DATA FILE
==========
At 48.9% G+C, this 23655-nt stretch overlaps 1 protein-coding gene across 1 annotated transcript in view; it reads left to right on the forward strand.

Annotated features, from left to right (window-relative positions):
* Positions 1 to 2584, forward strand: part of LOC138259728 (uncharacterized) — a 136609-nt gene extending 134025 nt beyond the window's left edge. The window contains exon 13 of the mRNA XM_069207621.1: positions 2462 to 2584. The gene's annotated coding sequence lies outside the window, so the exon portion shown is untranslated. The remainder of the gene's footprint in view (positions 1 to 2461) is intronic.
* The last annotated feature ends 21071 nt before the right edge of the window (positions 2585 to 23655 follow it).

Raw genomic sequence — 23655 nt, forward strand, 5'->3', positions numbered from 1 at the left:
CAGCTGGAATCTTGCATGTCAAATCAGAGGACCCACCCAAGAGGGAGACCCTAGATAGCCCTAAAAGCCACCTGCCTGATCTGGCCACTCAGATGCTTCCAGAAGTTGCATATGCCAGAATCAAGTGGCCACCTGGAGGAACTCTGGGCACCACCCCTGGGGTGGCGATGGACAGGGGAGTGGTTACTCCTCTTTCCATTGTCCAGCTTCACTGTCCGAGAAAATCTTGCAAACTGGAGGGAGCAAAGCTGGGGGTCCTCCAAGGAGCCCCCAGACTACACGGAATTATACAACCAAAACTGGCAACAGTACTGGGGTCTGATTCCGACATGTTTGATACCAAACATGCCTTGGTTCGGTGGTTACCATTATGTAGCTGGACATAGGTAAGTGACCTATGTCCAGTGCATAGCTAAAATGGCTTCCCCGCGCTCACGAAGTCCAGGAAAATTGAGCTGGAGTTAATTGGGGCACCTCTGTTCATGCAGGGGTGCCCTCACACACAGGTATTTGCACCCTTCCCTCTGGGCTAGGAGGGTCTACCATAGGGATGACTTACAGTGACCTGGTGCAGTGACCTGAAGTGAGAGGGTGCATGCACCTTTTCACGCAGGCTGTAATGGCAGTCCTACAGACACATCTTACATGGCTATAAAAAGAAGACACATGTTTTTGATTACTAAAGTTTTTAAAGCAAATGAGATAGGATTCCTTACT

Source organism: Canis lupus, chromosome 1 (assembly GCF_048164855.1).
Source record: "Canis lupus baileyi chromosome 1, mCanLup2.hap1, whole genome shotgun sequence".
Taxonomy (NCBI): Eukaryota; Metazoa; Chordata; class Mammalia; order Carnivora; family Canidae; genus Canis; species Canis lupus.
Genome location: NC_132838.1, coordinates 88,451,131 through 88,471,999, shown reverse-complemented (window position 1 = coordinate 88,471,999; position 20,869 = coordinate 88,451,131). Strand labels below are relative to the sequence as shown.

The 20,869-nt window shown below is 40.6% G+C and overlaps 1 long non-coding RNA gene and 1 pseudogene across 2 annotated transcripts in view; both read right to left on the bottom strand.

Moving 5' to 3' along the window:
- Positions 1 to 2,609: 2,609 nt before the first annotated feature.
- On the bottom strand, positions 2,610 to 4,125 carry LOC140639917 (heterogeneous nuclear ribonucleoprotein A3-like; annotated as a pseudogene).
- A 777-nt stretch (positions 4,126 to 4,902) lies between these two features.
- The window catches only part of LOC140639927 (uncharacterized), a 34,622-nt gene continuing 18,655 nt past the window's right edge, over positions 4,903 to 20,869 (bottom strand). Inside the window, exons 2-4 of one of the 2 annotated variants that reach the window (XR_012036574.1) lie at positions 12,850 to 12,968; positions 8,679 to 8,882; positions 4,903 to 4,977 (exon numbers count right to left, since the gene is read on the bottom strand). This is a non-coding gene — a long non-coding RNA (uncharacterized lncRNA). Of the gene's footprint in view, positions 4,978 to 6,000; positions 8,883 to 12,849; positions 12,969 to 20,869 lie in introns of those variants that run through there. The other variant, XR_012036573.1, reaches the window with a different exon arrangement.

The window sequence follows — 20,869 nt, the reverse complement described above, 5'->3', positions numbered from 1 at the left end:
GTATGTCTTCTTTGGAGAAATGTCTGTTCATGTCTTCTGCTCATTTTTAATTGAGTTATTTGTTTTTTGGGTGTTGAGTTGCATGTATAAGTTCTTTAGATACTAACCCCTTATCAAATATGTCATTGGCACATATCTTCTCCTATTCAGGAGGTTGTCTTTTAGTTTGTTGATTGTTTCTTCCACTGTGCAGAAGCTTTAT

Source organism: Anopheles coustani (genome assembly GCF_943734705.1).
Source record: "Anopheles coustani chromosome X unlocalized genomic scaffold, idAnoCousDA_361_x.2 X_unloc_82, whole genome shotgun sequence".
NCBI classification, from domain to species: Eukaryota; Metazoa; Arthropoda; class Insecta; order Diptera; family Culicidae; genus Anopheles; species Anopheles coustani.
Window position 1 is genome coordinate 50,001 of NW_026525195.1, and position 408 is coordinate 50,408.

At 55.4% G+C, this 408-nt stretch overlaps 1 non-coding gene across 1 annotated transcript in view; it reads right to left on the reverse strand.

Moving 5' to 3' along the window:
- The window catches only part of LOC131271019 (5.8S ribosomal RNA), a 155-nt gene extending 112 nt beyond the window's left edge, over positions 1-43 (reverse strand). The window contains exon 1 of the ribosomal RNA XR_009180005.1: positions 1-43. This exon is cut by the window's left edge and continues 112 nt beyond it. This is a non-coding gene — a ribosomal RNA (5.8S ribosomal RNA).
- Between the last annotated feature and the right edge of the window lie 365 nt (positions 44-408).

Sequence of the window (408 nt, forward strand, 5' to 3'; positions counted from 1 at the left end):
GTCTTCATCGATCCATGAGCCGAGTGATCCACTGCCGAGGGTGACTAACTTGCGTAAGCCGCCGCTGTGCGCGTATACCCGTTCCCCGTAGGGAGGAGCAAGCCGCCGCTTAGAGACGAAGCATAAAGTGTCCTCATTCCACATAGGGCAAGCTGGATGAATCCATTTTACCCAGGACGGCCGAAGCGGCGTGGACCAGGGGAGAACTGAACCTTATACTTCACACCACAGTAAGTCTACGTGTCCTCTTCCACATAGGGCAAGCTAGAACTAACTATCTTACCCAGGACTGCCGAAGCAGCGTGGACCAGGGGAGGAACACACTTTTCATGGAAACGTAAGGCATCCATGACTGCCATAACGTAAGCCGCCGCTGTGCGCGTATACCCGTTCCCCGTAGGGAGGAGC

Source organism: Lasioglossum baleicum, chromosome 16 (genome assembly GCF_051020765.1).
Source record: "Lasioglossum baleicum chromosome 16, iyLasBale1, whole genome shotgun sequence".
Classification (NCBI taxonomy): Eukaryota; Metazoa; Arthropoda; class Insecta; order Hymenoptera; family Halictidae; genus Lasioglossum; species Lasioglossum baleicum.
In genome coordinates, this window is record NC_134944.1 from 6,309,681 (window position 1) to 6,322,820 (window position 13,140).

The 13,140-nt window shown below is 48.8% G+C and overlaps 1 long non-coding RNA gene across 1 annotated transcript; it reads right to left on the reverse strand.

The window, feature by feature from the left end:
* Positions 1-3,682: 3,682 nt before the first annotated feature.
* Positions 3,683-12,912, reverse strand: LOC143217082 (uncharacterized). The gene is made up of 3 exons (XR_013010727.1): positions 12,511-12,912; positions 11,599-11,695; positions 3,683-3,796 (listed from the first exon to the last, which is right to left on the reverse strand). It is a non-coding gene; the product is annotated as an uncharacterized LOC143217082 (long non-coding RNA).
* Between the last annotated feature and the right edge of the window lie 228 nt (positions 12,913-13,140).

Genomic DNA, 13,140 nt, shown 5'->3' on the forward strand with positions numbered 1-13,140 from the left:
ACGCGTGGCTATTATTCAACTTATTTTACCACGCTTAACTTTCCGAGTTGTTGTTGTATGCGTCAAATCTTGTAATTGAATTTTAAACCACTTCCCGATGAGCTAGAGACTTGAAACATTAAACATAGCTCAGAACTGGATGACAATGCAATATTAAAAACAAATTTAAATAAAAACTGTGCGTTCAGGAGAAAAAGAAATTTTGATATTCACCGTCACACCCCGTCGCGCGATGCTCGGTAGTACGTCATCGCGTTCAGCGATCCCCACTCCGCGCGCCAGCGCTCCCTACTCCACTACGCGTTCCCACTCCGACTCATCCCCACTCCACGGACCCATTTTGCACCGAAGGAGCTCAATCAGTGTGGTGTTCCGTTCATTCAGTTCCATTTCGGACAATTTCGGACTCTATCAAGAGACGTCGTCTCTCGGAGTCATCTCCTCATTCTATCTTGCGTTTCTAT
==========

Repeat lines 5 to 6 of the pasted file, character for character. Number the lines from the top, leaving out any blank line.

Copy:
Raw genomic sequence — 23655 nt, forward strand, 5'->3', positions numbered from 1 at the left:
CAGCTGGAATCTTGCATGTCAAATCAGAGGACCCACCCAAGAGGGAGACCCTAGATAGCCCTAAAAGCCACCTGCCTGATCTGGCCACTCAGATGCTTCCAGAAGTTGCATATGCCAGAATCAAGTGGCCACCTGGAGGAACTCTGGGCACCACCCCTGGGGTGGCGATGGACAGGGGAGTGGTTACTCCTCTTTCCATTGTCCAGCTTCACTGTCCGAGAAAATCTTGCAAACTGGAGGGAGCAAAGCTGGGGGTCCTCCAAGGAGCCCCCAGACTACACGGAATTATACAACCAAAACTGGCAACAGTACTGGGGTCTGATTCCGACATGTTTGATACCAAACATGCCTTGGTTCGGTGGTTACCATTATGTAGCTGGACATAGGTAAGTGACCTATGTCCAGTGCATAGCTAAAATGGCTTCCCCGCGCTCACGAAGTCCAGGAAAATTGAGCTGGAGTTAATTGGGGCACCTCTGTTCATGCAGGGGTGCCCTCACACACAGGTATTTGCACCCTTCCCTCTGGGCTAGGAGGGTCTACCATAGGGATGACTTACAGTGACCTGGTGCAGTGACCTGAAGTGAGAGGGTGCATGCACCTTTTCACGCAGGCTGTAATGGCAGTCCTACAGACACATCTTACATGGCTATAAAAAGAAGACACATGTTTTTGATTACTAAAGTTTTTAAAGCAAATGAGATAGGATTCCTTACT